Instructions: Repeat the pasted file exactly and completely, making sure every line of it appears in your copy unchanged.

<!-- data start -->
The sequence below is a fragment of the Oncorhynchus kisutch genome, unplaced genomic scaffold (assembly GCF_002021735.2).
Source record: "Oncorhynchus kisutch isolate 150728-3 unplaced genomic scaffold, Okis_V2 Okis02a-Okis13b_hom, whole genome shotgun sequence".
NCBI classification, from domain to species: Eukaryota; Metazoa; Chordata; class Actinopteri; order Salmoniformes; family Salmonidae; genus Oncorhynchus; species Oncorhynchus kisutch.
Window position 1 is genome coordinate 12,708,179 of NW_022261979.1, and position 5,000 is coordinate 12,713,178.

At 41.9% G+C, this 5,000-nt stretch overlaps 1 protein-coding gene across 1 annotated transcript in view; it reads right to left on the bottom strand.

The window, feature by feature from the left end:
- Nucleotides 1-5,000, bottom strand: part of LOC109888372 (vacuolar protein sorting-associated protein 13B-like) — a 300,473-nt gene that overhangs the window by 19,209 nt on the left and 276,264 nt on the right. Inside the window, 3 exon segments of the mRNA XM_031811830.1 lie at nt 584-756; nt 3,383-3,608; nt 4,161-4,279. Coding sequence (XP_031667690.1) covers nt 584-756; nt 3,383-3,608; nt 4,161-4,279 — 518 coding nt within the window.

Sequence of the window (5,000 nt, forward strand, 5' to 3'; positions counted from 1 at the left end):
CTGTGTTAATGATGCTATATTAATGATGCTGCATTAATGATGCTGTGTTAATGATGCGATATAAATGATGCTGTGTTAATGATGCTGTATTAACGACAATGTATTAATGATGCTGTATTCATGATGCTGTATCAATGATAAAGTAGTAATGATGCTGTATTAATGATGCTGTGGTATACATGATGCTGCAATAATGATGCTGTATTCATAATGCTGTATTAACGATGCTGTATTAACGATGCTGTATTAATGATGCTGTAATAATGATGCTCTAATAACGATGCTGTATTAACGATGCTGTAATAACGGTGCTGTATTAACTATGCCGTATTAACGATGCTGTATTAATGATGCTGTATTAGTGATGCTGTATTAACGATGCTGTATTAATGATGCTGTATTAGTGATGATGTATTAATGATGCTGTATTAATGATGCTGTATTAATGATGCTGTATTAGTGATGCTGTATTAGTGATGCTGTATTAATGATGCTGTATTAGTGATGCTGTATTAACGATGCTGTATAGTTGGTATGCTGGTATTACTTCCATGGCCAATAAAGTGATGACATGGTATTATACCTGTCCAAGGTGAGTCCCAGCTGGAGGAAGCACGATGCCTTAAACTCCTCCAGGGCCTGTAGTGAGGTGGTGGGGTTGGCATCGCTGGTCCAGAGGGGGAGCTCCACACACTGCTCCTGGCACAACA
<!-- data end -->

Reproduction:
The sequence below is a fragment of the Oncorhynchus kisutch genome, unplaced genomic scaffold (assembly GCF_002021735.2).
Source record: "Oncorhynchus kisutch isolate 150728-3 unplaced genomic scaffold, Okis_V2 Okis02a-Okis13b_hom, whole genome shotgun sequence".
NCBI classification, from domain to species: Eukaryota; Metazoa; Chordata; class Actinopteri; order Salmoniformes; family Salmonidae; genus Oncorhynchus; species Oncorhynchus kisutch.
Window position 1 is genome coordinate 12,708,179 of NW_022261979.1, and position 5,000 is coordinate 12,713,178.

At 41.9% G+C, this 5,000-nt stretch overlaps 1 protein-coding gene across 1 annotated transcript in view; it reads right to left on the bottom strand.

The window, feature by feature from the left end:
- Nucleotides 1-5,000, bottom strand: part of LOC109888372 (vacuolar protein sorting-associated protein 13B-like) — a 300,473-nt gene that overhangs the window by 19,209 nt on the left and 276,264 nt on the right. Inside the window, 3 exon segments of the mRNA XM_031811830.1 lie at nt 584-756; nt 3,383-3,608; nt 4,161-4,279. Coding sequence (XP_031667690.1) covers nt 584-756; nt 3,383-3,608; nt 4,161-4,279 — 518 coding nt within the window.

Sequence of the window (5,000 nt, forward strand, 5' to 3'; positions counted from 1 at the left end):
CTGTGTTAATGATGCTATATTAATGATGCTGCATTAATGATGCTGTGTTAATGATGCGATATAAATGATGCTGTGTTAATGATGCTGTATTAACGACAATGTATTAATGATGCTGTATTCATGATGCTGTATCAATGATAAAGTAGTAATGATGCTGTATTAATGATGCTGTGGTATACATGATGCTGCAATAATGATGCTGTATTCATAATGCTGTATTAACGATGCTGTATTAACGATGCTGTATTAATGATGCTGTAATAATGATGCTCTAATAACGATGCTGTATTAACGATGCTGTAATAACGGTGCTGTATTAACTATGCCGTATTAACGATGCTGTATTAATGATGCTGTATTAGTGATGCTGTATTAACGATGCTGTATTAATGATGCTGTATTAGTGATGATGTATTAATGATGCTGTATTAATGATGCTGTATTAATGATGCTGTATTAGTGATGCTGTATTAGTGATGCTGTATTAATGATGCTGTATTAGTGATGCTGTATTAACGATGCTGTATAGTTGGTATGCTGGTATTACTTCCATGGCCAATAAAGTGATGACATGGTATTATACCTGTCCAAGGTGAGTCCCAGCTGGAGGAAGCACGATGCCTTAAACTCCTCCAGGGCCTGTAGTGAGGTGGTGGGGTTGGCATCGCTGGTCCAGAGGGGGAGCTCCACACACTGCTCCTGGCACAACA